More and more, companies are reporting corporate environmental and social performance in addition to traditional financial results. This year investors filed 68 climate- and energy-related disclosure resolutions. Roughly 12% of the $25 trillion in total U.S. assets is managed under some form of socially responsible investing. Companies are disclosing an unprecedented amount of sustainability data and are emphasizing their corporate responsibility goals and commitments.
T&R: Why promote corporate responsibility efforts?
Nieland: Most companies today make significant investments in corporate responsibility and sustainability efforts (let’s refer to these as CR), such as reducing greenhouse gas (GhG) emissions and making communities better places to live and work. Investors have begun to use such efforts as a proxy for determining whether a company can effectively manage and respond to changes in the marketplace. So when companies track and report their CR efforts, they are speaking in the language that a growing number of investors want to hear.
Investors may be onto something. The more companies focus on CR, the more cost savings and revenue growth they seem to uncover. This is especially true when it comes to developing green products and expanding into new markets. Other companies have found ways to reduce risk and enhance their brand images.
T&R: How does CR help achieve cost savings?
Nieland: When you reduce GhG emissions, you tend to reduce waste. That reduces the cost of developing or delivering a product or service. The most basic way to reduce emissions is to turn down thermostats and turn off lights, cutting energy usage and cost. The next level up might be to reduce the amount of packaging used to ship products, cutting packaging costs and potentially, package weight, which could lower shipping costs. It’s fairly easy to pick off this kind of low-hanging fruit. But real cost savings require analyzing how your business operates and then thinking through the opportunities for change.
T&R: How do CR efforts reduce risk?
Nieland: It depends on the company. By reducing their environmental impact, some companies reduce the need for future remediation, regulation and litigation. That has a savings component, too. For other companies, working to ensure local schools have strong math and science programs can reduce the risk of a future shortage of qualified local engineers.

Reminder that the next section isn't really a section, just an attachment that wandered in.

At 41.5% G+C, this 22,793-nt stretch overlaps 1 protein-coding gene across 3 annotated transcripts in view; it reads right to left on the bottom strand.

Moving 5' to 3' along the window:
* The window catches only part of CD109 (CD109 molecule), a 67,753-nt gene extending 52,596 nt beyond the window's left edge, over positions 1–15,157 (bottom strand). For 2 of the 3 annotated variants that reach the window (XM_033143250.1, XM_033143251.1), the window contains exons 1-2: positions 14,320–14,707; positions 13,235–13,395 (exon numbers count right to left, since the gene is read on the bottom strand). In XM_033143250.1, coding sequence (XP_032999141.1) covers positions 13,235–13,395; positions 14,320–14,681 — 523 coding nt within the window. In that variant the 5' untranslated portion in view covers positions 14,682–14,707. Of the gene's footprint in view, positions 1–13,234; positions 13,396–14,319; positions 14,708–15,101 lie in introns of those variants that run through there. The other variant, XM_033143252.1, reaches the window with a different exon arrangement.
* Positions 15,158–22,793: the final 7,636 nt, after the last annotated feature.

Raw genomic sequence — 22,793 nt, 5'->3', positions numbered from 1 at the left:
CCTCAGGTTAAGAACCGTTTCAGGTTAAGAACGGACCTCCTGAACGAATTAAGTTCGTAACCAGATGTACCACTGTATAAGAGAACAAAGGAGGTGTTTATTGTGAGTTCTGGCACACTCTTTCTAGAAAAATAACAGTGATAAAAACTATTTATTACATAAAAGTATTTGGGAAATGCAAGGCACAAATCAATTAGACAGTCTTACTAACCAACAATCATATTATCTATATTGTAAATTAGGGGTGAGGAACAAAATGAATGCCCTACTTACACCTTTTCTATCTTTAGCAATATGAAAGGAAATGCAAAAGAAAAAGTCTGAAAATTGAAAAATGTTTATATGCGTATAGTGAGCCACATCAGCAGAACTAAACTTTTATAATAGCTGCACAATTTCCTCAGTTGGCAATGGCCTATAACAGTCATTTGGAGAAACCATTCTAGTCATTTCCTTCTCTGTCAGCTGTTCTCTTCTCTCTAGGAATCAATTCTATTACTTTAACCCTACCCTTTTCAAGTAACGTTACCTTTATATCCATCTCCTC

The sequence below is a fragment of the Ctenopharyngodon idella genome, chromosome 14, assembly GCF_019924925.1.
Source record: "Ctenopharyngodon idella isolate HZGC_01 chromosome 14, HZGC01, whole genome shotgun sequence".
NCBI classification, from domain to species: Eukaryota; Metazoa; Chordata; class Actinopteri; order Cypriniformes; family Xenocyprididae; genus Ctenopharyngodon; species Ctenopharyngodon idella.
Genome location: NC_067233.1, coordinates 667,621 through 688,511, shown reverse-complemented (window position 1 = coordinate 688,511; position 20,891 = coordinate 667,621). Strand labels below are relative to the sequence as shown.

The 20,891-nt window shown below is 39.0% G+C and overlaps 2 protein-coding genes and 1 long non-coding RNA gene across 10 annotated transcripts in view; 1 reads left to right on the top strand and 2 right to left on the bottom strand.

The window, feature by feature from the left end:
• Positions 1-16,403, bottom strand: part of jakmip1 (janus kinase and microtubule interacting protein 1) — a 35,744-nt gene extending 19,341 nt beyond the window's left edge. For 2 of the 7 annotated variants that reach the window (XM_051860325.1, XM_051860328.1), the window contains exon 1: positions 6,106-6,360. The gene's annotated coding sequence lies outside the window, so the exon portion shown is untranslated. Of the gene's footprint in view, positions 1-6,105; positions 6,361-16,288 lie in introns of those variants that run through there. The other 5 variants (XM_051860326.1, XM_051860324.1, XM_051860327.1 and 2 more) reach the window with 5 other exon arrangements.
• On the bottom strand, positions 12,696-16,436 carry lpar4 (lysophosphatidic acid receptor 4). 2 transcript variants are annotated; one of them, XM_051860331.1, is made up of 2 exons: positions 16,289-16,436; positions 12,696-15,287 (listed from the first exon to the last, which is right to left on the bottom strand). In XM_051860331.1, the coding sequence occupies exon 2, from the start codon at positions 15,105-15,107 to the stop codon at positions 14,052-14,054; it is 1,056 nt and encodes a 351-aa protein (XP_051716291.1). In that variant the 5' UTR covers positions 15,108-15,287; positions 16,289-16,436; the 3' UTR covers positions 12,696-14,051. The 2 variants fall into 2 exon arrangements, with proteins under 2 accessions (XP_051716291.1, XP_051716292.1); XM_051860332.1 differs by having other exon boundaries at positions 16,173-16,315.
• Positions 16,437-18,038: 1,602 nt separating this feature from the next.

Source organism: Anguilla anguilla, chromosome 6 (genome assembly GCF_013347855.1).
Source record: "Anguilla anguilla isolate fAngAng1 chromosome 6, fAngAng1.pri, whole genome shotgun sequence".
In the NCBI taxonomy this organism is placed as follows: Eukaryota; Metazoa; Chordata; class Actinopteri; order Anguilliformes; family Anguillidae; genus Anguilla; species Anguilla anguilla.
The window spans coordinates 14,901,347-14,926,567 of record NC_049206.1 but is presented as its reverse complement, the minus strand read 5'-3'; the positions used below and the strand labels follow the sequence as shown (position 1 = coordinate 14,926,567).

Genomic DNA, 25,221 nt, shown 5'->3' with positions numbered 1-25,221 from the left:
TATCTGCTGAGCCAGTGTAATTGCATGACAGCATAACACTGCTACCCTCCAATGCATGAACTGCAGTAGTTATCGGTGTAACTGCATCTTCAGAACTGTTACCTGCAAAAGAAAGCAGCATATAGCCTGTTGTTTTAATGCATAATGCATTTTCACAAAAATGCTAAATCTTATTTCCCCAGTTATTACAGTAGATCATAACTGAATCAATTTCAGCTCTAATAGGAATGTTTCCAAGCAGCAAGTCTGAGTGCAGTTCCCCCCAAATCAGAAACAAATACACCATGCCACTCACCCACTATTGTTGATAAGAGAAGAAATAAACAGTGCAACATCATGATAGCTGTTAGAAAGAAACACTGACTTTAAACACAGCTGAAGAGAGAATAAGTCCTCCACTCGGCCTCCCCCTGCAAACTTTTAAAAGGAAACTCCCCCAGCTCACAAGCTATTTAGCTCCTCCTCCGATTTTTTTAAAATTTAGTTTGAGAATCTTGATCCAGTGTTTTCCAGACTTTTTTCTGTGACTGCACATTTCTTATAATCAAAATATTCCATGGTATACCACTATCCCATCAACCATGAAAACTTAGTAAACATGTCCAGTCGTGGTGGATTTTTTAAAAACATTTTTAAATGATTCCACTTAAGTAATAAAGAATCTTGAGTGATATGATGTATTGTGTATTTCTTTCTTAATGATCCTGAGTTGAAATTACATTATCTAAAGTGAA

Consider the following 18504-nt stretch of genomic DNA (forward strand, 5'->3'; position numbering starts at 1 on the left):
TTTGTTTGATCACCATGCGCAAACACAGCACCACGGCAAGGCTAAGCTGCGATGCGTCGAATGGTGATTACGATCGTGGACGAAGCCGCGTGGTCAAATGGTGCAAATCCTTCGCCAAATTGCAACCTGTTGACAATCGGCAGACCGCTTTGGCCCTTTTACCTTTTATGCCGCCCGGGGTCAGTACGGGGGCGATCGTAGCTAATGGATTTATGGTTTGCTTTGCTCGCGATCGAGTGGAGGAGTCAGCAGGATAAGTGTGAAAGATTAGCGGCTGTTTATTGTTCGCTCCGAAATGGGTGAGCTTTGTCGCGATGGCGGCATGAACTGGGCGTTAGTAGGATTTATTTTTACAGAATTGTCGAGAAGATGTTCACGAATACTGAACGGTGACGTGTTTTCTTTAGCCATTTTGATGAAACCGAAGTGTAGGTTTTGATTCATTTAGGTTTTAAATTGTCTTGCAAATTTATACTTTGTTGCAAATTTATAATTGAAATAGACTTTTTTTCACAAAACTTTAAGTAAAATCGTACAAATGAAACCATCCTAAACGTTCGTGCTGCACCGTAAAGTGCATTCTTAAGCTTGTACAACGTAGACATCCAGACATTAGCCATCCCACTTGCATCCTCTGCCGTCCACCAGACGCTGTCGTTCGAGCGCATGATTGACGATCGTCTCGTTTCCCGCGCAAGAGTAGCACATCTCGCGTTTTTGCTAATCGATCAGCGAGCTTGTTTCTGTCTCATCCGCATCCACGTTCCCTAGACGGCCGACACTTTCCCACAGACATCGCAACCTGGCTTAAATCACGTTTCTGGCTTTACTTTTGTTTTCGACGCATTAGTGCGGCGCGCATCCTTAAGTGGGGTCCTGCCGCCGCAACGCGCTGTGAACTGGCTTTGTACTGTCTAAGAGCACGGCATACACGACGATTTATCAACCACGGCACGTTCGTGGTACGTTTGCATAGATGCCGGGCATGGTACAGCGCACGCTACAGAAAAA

T&R: Are companies pursuing these benefits on their own?
Nieland: Some companies have embraced this trend. One excellent example was GE’s 2005 launch of the ecomagination product line. At the time, the capital markets didn’t consider it a green company. Four years later, ecomagination product sales reached $18 billion. The Dow Jones Sustainability World Index now recognizes GE as one of the world’s leaders in environmental, social and economic programs.
T&R: How can improving CR tracking and reporting increase enterprise value?
Nieland: The more relevant, reliable and timely your CR information, the better you can squeeze enterprise value out of it. At a minimum, external CR reporting should indicate the sustainability efforts in which the company participates and how it executes on those efforts. The reporting should also show how these efforts impact enterprise value, such as cost savings, risk mitigation, brand enhancement, new product development or employee satisfaction.
T&R: Why should companies go beyond their financial reporting requirements?
Nieland: Companies are already required to disclose non-financial information. In the U.S., the Securities and Exchange Commission requires public companies to report information pertinent to a shareholder’s decision to buy, sell or hold that security. If management believes these efforts are material, SEC guidance indicates these issues should be disclosed.